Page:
Fantastic Four begins as a legitimately interesting sci-fi, character-driven movie, but then it doesn't focus enough on what it wants to accomplish with each hero, and then things become unoriginal and disappointing when Doom is brought back into the picture. All in all, I agree with writer-producer Simon Kinberg that it's "not a disaster", but it's definitely not a good movie, either. It had the potential to be one, but then all of the movie's strongest qualities are tossed aside as it speeds towards the big boss battle with Doom. But hey, now that the team has finally bonded, maybe - just maybe - Fantastic Four 2 (if it even happens now) will be great. Until then, we can keep watching The Incredibles. That one's pretty... awesome. Bet you thought I'd say "fantastic", didn't you? Nope! You're welcome.

2/5

(There isn't a credits scene. Oh, and Thing dropping from the plane or slowly raising his fist to presumably unleash one hell of a strong punch? You know, the shots that are in many of the trailers? Those moments aren't in the movie.)

Thursday, July 23, 2015

Justice League: Gods and Monsters review

You've seen Batman: The Animated SeriesJustice League, Batman Beyond, Superman: The Animated Series, or Justice League Unlimited, right? Assuming the answer is yes (and it really should be), that means you're familiar with Bruce Timm and Alan Burnett's work. Now the two have teamed-up to deliver a character-driven mystery that's sprinkled with creative fan service, loaded with exciting action, and packing a legitimately interesting approach to DC's trinity.
There's been a wide variety of alternate universes over the years; we've seen everything from Batman in a different era to Superman being raised by a different family. At this point, bringing something 100% original to these characters would be a herculean feat, but Timm, Burnett, director Sam Liu, and Geoff Johns (a bonus feature explains how he helped build the story) have managed to present an alternate universe that leaves me wanting to see so much more of it. Where will the remaining characters go from here? What changes have been made to other heroes and villains? Can these characters slowly begin to resemble their iconic counter-parts more and more, or will they never be able to reach that heroic level? This is a world where things aren't completely upside down, but they're just different enough to breathe so much more life into this place. Morals have shifted, the cosmic mythos is altered, and things aren't going to go so well for many familiar faces. The Justice League's three members are Gods compared to regular humans, but does killing their enemies also make them monsters? Or is a lack of transparency and trust what truly puts them at odds with humanity? I love the way the conflict between the Justice League and the U.S. Government is explored - there isn't a lot of blunt exposition and it escalates naturally - and I'm left seriously hoping we get a sequel at some point. There's still so much potential on their version of Earth.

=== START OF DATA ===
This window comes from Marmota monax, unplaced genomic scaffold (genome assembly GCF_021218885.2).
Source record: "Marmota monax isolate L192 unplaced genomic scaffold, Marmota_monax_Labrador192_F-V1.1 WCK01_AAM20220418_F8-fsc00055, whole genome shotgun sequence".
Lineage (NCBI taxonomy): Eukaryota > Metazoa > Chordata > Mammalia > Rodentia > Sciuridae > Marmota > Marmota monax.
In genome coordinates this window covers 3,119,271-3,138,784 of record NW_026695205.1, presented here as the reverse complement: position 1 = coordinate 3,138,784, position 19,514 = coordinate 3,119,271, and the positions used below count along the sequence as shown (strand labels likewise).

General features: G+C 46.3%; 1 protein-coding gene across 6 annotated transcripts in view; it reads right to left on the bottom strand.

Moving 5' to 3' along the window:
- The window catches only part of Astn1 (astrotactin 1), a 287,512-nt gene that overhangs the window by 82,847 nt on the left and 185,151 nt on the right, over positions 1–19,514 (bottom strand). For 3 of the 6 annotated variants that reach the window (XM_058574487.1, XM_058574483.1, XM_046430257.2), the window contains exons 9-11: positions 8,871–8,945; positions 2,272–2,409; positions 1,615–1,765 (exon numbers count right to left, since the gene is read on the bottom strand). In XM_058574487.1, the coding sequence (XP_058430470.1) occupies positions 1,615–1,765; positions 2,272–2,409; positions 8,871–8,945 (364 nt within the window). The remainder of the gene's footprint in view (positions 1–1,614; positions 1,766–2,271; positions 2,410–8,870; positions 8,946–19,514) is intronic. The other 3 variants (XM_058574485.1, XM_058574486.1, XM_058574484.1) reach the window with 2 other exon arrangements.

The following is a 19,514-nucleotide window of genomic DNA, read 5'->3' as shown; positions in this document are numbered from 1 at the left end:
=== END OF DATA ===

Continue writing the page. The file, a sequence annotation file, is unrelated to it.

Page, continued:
Overall, Warner Bros. Animation and DC Entertainment's direct-to-video projects have solid voice acting. There's some films where certain characters fall flat, but there's been far more hits than misses, thankfully. In Justice League: Gods and Monsters, the performances are definitely solid and that's hugely important because this is a movie that relies on character development and making sure these individuals are compelling instead of just being colder and more violent versions of characters you already know so well.

Tamara Taylor's voice manages to capture Wonder Woman's strength and vulnerability equally well. Whether it's yelling in combat or temporarily letting her guard down, it just wasn't jarring when Wonder Woman switched from a fearsome warrior to someone far more relatable. Benjamin Bratt's voice further solidifies the fact that we're dealing with a totally different version of Superman. The Man of Steel still sounds confident, but instead of speaking in a way that give listeners a feeling of hope, there's more mystery in his dialogue - there's something especially scary about a man who can talk calmly after killing his enemies, after all. You can really tell this is a guy who thinks he knows what he wants (he's tempted to rule humanity with an iron fist, yet never choose to do so), but he's still torn over whether or not he's doing the right thing. He wants you to believe he's firm in his beliefs, but deep down, it's obvious he's far more torn than he lets on. Bratt's lines absolutely did this character *ahem* justice. And Michael C. Hall as this darker version of Batman? I mean, we're talking about the voice of Dexter as an emotionally distant killer. Come on, it really doesn't get more fitting than that, does it?
Everyone may be familiar with Batman, Superman, and Wonder Woman, but Justice League: Gods and Monsters' take on these heroes are quite different - it isn't even the same people wearing the costumes. Because of that, this movie has the difficult task of revealing three new origin stories while also building an overall story. Luckily for us, these origin stories don't interrupt the flow of the bigger picture. Instead of feeling like jarring flashbacks, they unfold in a more natural way and the handling of Batman and Wonder Woman's earlier tales are a nice reminder of just how much this narrative relies on character instead of big events and spectacle. On the surface, these characters are colder and darker than their famous counter-parts. However, this story is able to humanize all three of them in different and equally effective ways.